With regards to the installation you're going to perform, you're not giving yourself any room for error so there is no way to tell for sure. You're putting a somewhat unknown product over a questionable underlayment / subfloor that's being used to shore up a questionable existing subfloor. So, really at the end of the day, it's what your willing to accept that will determine if you're successful or not. If you don't mind some squeaks and soft spots, maybe some gaps and telegraphing then it's probably going to be ok. If all that stuff bothers you or your tenant then you're probably going to have to make some changes in what you're doing.
  4. nevets

    nevets Member

    That's good to hear abot the size. We were leaning toward staples because I already have a staple gun.

  5. nevets

    nevets Member

    Thanks CFR, I think this stuff may be about 8-10 years old. So basically, what I'm getting is that there's nothing glaringly wrong with the plan of attack, just that the result may not be up to professional standards.
  6. Yep!

    Based on your first post, I think you already know it won't be perfect, but you've got to do what you've got to do within your budget.

    That makes a bit more sense with the date possible date of the material.
  7. Elmer Fudd

    Elmer Fudd Administwative Asst. Charter Member I Support TFP Senior Member

    I would be concerned about the cargo crate sheeting for a couple reasons.
    1. Is it uniform in thickness?
    2. Has it been outdoors, has it been rained on?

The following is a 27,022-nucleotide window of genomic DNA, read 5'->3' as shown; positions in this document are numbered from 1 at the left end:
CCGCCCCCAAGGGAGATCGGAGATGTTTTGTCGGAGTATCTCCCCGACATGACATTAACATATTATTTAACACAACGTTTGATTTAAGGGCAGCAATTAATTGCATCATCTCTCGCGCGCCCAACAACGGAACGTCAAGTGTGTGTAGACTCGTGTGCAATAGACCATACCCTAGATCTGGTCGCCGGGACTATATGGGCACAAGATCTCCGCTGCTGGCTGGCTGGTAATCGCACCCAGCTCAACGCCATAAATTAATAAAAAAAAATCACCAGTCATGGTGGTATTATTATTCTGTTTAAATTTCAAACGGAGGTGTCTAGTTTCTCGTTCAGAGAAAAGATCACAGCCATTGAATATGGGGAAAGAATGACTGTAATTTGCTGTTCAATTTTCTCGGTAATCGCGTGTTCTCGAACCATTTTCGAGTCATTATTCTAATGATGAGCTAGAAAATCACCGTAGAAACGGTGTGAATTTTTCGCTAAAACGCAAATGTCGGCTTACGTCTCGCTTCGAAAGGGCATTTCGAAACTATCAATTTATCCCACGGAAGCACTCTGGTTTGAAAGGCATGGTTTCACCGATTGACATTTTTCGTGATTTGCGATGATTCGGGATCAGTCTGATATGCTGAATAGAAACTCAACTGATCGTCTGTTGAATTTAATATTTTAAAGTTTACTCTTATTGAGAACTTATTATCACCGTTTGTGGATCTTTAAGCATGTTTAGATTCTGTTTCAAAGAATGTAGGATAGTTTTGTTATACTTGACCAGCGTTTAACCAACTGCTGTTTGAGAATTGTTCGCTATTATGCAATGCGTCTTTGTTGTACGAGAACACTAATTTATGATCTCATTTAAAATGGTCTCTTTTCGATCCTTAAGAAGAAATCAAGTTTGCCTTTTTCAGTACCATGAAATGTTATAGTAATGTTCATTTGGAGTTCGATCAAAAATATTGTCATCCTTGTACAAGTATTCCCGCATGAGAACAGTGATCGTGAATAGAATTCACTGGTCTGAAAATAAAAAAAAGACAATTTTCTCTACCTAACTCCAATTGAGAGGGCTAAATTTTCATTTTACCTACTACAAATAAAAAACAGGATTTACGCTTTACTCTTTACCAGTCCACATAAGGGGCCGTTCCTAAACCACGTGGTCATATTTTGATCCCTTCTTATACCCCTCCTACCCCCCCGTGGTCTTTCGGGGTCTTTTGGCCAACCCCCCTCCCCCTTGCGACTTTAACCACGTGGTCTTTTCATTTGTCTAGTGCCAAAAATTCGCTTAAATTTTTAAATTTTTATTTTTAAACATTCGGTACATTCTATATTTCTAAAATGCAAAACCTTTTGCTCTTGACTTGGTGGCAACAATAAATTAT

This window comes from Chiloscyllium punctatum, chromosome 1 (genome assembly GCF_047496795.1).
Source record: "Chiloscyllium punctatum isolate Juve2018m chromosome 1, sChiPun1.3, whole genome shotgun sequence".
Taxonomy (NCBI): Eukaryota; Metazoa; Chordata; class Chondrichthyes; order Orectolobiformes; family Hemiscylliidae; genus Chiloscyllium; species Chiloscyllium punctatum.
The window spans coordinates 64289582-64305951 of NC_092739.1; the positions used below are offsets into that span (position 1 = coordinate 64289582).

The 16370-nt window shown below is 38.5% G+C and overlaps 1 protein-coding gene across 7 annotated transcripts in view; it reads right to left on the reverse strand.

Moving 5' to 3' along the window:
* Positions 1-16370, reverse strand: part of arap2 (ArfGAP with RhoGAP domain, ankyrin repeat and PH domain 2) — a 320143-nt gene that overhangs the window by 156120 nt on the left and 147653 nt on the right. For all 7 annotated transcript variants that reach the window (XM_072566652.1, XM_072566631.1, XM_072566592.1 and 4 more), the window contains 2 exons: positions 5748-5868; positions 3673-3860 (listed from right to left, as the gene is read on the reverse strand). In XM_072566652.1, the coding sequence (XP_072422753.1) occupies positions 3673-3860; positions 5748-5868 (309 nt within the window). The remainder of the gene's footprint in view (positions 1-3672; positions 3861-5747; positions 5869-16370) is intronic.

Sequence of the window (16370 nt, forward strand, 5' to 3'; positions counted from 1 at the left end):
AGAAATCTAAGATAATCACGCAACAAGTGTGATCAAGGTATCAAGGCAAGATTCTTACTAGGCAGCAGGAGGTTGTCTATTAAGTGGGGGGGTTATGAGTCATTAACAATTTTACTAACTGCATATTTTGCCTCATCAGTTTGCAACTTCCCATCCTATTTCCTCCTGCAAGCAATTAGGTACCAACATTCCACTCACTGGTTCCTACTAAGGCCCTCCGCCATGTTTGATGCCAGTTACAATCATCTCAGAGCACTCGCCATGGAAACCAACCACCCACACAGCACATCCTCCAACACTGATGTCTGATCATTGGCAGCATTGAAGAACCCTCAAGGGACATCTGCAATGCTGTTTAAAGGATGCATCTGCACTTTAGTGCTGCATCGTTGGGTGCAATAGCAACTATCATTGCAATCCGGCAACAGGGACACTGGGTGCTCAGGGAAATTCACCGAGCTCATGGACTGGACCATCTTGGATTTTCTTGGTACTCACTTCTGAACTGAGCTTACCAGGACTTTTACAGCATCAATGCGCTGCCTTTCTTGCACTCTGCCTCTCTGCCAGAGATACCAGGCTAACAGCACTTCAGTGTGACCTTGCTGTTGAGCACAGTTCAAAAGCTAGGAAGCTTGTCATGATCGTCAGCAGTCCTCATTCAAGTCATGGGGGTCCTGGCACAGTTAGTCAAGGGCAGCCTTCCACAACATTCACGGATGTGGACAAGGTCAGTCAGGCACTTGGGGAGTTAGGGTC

Only you know what level of risk you are willing to accept!
    • Agree Agree x 1
  8. kwfloors

    kwfloors Fuzz on the brain Charter Member I Support TFP Senior Member

    Sometimes those crates are treated so you need to watch that.
  9. Mike Antonetti

    Mike Antonetti I Support TFP Senior Member

    I agree Ken, it may be treated with pesticide to a level exceeding max level of indoor air quality.
    • Like Like x 1
  10. nevets

    nevets Member

    Thanks all. I'll be checking out the concerns you raised with the supplier. I hadn't though of any of them!
  11. Incognito

    Incognito No more Mr. Nice Guy! I Support TFP Senior Member

    To mitigate the risks of failure with the substandard subfloor you would be advised to scab over that mess with some substandard "luaan" underlayment. Just get the cheap 1/8" stuff you can cut with a utility knife and staple it down over that $&%$#^&& you're working with and it's going to be worth the time and money in the long run.
  12. Jim McClain

    Jim McClain Owner/Founder Administrator

    :hmmm:Are you suggesting they install another crappy product over a little bit questionable and crappier product?
  13. nevets

    nevets Member

    I thought luaun wasn't used anymore because of voids and such? Anyway, I did find out that the plywood isn't treated with pesticides because only solid wood shipping crates need that under the International Plant Protection Convention (IPPC). Also identified the LVP I bought as Adore Decoria commercial plank with a 22mil "micro-ceramic" wear layer with a 25-year commercial, unlimited residential, warranty--so we done good.
    • Like Like x 1
  14. Incognito

    Incognito No more Mr. Nice Guy! I Support TFP Senior Member

    Yeah. I've used tons of luann on both residential and commercial projects back when it was better constructed and generally accepted in the industry. I realize it's no longer approved and far inferior these days but I think it would be a substantial improvement over NOT using it and worth the extra time and effort in this instance.